• by HungWeiLo (250320) on Thursday June 19, 2003 @08:18PM (#6249192)
    I had one of these when I was young.

    It's actually not a shady machine that pirates Nintendo gamez. Nintendo actually made a machine that runs 3.5" floppies (they're not exactly 3.5" computer floppies, but close), and also licensed them to be manufactured by other companies (or at least I think it was a proper license). Anyway, these machines were only sold in Asia, AFAIK.

    To answer your earlier question, somehow, the OS will tell you to flip the disk to the other side (or insert a 2nd disk) when it gets to the point in the code where it ends abruptly (or maybe the copying program would be smart enough to insert some disk-swapping notify bit to do that). Anyway, I ended up selling mine (around the time SNES/Genesis was big) with 150 "questionable" games for $50 to a mom-n-pop's video game store (before there were Software Etc's and Babbage's)
  • That's a great idea! (Score:1, Interesting)

    by Mensa Babe (675349) on Thursday June 19, 2003 @08:28PM (#6249260) Homepage Journal
    Don't forget to announce it on Slashdot as soon as you have a first working alpha version. If you need any security-related help, I might be able to contribute my expertise to your project, provided it will be based entirely on free software. I wish you good luck.
  • by Anonymous Coward on Thursday June 19, 2003 @09:03PM (#6249487)
    I purchased every single MAME ROM on CD-ROM from this company [brfree.com.br]. It's called "Emu-On-CD".
  • by sexecutioner (597887) on Thursday June 19, 2003 @10:38PM (#6250104)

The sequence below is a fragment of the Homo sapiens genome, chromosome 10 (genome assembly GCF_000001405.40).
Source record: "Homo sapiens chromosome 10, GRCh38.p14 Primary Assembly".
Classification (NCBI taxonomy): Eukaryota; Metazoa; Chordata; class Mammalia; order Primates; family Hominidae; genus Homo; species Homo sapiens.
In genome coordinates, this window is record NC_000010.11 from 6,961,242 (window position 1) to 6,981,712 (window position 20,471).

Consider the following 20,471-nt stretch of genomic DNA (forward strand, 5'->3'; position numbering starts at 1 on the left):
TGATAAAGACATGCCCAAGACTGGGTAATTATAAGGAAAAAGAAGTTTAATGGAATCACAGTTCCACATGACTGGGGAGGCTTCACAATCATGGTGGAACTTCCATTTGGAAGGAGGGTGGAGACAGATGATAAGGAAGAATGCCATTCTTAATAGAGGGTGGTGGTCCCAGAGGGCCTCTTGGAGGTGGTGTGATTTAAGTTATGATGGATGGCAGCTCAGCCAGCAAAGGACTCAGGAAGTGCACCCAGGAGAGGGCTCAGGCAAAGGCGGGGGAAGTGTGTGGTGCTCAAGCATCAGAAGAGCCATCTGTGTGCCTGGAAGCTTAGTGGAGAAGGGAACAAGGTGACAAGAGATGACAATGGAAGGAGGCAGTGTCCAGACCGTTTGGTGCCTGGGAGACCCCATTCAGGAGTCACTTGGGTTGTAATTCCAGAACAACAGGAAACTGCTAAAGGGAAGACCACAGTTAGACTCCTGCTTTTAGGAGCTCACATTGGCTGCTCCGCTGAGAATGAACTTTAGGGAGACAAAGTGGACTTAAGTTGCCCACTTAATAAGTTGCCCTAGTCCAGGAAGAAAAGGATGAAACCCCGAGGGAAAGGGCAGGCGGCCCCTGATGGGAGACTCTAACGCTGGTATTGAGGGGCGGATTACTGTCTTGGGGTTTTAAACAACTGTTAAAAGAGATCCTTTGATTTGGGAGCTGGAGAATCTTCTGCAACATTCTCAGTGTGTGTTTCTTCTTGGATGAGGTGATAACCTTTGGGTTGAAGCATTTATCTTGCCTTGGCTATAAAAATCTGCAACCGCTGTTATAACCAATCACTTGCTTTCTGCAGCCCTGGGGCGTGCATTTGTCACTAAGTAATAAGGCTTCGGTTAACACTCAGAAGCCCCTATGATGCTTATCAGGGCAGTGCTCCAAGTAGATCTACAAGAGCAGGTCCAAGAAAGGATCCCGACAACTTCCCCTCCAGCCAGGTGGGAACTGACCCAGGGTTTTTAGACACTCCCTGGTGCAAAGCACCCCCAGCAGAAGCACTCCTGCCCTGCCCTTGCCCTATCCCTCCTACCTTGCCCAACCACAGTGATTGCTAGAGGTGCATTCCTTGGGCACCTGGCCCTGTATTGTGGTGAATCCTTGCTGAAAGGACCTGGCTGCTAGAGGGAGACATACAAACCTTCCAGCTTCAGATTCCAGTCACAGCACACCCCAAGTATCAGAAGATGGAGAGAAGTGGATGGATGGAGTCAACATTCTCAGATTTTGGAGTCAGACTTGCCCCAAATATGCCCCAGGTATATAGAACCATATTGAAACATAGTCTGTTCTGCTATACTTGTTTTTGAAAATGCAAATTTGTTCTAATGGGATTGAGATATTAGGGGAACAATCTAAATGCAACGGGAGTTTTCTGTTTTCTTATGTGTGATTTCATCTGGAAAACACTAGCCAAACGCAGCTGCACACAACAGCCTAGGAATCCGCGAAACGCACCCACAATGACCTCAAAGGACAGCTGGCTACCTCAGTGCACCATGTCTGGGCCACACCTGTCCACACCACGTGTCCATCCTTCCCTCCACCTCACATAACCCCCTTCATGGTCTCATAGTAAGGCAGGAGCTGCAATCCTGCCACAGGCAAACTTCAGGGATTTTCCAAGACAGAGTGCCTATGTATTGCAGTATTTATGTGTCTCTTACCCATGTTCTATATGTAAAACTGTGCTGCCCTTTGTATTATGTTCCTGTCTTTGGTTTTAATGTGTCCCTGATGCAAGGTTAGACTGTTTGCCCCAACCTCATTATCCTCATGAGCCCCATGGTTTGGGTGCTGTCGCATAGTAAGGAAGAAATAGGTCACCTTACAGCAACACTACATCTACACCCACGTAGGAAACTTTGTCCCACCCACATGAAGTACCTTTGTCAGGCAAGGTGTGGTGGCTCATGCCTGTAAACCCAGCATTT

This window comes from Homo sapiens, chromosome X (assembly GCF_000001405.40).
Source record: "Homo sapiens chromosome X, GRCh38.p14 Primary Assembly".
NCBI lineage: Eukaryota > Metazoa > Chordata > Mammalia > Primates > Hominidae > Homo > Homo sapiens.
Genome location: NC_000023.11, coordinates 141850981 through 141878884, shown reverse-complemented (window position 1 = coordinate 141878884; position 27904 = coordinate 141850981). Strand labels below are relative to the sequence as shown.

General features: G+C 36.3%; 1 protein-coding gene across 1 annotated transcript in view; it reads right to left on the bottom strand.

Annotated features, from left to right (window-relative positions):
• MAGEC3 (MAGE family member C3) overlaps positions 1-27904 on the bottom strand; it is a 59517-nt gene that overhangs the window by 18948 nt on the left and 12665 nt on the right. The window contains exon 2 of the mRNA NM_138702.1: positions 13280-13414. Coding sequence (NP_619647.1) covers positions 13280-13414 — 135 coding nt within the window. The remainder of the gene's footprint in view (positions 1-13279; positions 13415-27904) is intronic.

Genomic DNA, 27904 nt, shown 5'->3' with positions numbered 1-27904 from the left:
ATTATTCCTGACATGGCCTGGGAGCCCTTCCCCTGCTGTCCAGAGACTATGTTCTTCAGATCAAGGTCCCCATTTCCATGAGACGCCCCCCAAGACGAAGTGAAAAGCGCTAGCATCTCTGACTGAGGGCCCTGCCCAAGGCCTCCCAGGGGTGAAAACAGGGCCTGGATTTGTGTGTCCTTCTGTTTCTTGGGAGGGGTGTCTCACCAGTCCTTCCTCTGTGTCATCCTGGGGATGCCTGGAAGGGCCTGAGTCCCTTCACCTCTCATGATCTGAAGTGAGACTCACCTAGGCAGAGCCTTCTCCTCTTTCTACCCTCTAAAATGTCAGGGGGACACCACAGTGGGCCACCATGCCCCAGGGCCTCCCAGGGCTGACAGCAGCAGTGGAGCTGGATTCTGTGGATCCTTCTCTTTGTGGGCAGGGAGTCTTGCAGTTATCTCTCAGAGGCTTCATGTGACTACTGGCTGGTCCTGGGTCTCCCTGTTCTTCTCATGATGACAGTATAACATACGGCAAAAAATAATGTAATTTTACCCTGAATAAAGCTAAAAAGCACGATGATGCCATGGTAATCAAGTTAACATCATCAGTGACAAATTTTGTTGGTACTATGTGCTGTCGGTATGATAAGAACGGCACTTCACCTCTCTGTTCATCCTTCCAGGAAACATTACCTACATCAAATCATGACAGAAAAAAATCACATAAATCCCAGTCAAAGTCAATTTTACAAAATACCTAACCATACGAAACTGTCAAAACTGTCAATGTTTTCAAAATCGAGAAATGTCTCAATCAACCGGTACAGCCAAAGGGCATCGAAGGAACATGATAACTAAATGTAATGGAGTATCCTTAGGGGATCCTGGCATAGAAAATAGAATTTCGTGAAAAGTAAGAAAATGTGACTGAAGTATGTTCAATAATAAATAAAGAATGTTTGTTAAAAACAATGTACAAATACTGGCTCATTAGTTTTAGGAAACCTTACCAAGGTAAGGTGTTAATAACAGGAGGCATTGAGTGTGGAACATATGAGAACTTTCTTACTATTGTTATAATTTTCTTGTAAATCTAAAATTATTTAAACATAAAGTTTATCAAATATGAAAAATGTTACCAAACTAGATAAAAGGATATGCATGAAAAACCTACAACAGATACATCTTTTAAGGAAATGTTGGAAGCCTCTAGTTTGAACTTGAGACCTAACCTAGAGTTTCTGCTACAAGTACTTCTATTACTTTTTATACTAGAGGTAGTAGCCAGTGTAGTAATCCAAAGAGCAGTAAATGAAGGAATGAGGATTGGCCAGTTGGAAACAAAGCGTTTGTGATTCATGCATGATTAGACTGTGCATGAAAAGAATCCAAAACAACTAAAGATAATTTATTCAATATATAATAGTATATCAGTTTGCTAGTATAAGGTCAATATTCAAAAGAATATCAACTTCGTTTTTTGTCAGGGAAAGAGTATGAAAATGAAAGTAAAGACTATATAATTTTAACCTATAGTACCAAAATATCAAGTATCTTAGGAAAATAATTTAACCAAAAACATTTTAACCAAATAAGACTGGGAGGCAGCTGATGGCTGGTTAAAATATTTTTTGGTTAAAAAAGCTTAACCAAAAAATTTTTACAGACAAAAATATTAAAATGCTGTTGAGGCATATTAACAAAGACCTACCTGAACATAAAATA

Have you looked at ADIOS??

    These guys are doing some amazing stuff far and beyond what I was after, but their current release for a bootable Linux system is tops! I can walk up to the "secure" DELL WINNT machines at my university and do something useful with them (write and test PHP code on a local apache server).

    Here [qut.edu.au]

  • I did this ages ago (Score:1, Interesting)

    by Anonymous Coward on Friday June 20, 2003 @03:33AM (#6251549)
    This is not new. I did it a few years back and posted on /. but the story was bounced

    here [phased.co.uk]
  • by Hanno (11981) on Friday June 20, 2003 @06:49AM (#6252056) Homepage
    Check out some of those ancient Mame Roms. Back then, there were lots and lots and lots of pretty lackluster arcade games. We all just remember the good ones, but there were countless 1:1 space invader and pac man clones out there.

To the systems programmer, users and applications serve only to provide a test load.

Working...